The THINICE field campaign in Svalbard in August 2022 was dedicated to studying Arctic cyclones and their interactions with tropopause polar vortices, clouds and the mobile marginal ice zone in summer. Two complementary instrumented research aircraft were deployed. The SAFIRE ATR42 aircraft flew in the mid-troposphere and was equipped with the remote sensing instrumentation and in-situ cloud microphysics probes (see flights in the figure). Objectives of the ATR42 flights were to observe the wind and cloud structure of Arctic cyclones and their evolution. More details here: The British Antarctic Survey Twin Otter aircraft flew at low level to measure surface-layer turbulent fluxes and sea-ice properties including surface temperature, albedo and roughness. More details here: Long duration instrumented balloons, operated by Windborne Systems, sampled Arctic cyclones and tropopause polar vortices.


The DIP-NAWDEX (Diabatic Processes during North Atlantic Waveguide and Downstream Impact Experiment; project aimed at better understanding the role played by small scales diabatic processes like cloud microphysics or convection in mid-latitude atmospheric disturbances and their implication in the formation of weather forecast errors and climate model biases. The project is part of the international project NAWDEX ( a field campaign that occurred in September-October 2016 that provided a unique observational dataset. The focus was made on warm conveyor belts that correspond to air masses gaining humidity inside the warm sector of extratropical cyclones and ascend from the boundary layer to the tropopause level where they interact with the jet stream. The figure shows reflectivity mesured by the Doppler cloud radar RASTA on board the SAFIRE Falcon 20 aircraft along the transects of the flight F6 between Iceland and Greenland on 2 October 2016 in the morning.


ROADMAP (Role of ocean dynamics and Ocean-Atmosphere interactions in Driving cliMAte variations and future Projections of impact-relevant extreme events) is a European project; aims at better understanding how the ocean shapes the climate and associated extreme events in the northern hemisphere on seasonal time scales but also over multiple decades as climate-change progresses. Our contribution in the project is to better understand tropics-extratropics interactions at planetary scales and in particular the role played by the Madden-Julian Oscillation (MJO) on the North Atlantic Oscillation (NAO) which determines regions affected by mid-latitude storms. Our approach is based on numerical modelling using a simplified dry general circulation model and forcing the model with artificial MJO forcings. The above figure shows tha ability of dry large-scale dynamics to reproduce the main feature of the teleconnection.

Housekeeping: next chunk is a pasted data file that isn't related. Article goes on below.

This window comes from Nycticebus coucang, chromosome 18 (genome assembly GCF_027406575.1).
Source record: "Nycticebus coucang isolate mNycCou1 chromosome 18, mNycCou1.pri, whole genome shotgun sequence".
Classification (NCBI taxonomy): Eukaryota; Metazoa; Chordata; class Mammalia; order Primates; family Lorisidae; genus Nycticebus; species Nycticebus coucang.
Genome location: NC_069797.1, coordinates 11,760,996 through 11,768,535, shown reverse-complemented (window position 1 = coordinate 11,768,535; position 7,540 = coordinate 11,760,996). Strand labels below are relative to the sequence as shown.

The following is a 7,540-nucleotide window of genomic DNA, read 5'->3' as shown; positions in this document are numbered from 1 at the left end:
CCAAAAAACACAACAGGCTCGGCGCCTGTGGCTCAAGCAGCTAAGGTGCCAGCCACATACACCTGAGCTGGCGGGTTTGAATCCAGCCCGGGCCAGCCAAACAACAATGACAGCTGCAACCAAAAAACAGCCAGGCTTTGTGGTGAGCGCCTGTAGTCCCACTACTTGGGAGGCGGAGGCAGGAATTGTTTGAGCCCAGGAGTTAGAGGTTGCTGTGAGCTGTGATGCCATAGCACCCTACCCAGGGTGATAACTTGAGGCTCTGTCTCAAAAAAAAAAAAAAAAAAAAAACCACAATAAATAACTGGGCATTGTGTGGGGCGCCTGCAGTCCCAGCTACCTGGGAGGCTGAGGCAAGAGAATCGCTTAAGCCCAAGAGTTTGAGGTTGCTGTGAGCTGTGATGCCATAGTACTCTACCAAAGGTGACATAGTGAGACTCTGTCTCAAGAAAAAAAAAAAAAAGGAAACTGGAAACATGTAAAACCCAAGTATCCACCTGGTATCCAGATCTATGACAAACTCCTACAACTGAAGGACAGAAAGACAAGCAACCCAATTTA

We are one of the partner of the EDIPI (european weather Extremes: DrIvers, Predictability and Impacts; project. EDIPI is an international consortium of universities, research centres and private companies aiming to further our holistic understanding of temperature, precipitation (incl. drought) and surface wind extremes over Europe. The project is funded under the European Commission’s H2020-MSCA-ITN programme and is composed of 14 doctoral projects. Our contribution is to better understand processes leading to the formation, maintenance and decay of atmospheric blockings that are persistent circulations triggering extreme temperature events in summer and winter (see the example of February 2012 in the figure).